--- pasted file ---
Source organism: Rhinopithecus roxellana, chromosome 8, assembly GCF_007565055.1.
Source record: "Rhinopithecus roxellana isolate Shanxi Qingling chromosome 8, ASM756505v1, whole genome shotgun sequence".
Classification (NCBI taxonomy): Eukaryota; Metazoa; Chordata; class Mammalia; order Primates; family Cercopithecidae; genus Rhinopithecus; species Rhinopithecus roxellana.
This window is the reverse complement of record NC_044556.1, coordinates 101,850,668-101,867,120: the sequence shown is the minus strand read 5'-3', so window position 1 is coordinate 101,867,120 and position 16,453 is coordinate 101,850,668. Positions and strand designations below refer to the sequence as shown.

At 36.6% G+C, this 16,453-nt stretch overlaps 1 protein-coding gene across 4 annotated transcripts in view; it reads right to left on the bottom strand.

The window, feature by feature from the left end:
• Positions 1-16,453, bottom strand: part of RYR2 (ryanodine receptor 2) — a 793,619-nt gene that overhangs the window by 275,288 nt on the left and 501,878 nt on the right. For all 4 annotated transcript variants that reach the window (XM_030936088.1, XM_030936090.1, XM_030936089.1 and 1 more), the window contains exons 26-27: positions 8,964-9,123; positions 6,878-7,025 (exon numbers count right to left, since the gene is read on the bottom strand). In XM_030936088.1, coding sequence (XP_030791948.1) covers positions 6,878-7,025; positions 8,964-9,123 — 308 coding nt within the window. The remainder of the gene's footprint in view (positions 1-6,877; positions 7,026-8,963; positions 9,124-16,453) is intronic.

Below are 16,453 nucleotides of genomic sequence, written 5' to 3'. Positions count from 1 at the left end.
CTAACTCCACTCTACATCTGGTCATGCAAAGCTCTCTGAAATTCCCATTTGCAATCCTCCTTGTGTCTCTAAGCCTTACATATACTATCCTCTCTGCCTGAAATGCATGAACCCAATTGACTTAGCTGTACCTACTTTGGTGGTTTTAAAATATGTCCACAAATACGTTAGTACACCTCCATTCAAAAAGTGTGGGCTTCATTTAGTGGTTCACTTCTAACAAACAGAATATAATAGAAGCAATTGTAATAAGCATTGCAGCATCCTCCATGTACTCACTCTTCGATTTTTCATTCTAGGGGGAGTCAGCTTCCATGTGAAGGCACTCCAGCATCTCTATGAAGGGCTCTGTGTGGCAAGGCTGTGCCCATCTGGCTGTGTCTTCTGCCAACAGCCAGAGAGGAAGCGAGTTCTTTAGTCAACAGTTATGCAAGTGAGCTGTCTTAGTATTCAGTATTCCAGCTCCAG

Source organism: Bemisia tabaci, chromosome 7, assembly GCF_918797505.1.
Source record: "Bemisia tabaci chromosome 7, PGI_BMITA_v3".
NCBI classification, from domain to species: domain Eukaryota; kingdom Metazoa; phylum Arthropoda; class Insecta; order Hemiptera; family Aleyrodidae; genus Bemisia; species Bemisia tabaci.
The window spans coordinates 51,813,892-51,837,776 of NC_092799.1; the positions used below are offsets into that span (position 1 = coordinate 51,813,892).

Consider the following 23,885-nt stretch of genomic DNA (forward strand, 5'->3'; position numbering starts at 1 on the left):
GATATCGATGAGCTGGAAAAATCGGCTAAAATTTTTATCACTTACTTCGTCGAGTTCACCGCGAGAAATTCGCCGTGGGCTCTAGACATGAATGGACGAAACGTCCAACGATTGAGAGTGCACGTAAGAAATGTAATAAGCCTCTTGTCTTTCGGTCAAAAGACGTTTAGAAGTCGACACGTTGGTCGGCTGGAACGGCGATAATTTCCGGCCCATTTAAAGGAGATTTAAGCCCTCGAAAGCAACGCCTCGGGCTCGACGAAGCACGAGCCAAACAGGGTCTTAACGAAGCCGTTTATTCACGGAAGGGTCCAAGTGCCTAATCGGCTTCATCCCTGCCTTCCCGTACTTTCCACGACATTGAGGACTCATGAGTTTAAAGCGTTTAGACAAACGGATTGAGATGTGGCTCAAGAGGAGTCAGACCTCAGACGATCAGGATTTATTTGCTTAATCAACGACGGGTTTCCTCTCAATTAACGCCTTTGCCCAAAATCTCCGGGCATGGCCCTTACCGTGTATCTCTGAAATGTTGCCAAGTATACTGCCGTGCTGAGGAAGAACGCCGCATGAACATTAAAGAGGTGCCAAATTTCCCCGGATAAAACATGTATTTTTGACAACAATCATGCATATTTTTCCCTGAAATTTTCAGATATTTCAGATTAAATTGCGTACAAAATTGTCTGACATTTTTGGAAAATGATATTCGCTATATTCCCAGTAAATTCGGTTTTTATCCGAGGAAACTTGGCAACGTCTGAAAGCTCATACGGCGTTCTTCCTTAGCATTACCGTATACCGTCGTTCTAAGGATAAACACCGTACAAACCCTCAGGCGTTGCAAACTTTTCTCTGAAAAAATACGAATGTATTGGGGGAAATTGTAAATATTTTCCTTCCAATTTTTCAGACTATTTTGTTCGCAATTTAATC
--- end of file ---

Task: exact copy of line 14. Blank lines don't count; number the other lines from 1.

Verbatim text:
Consider the following 23,885-nt stretch of genomic DNA (forward strand, 5'->3'; position numbering starts at 1 on the left):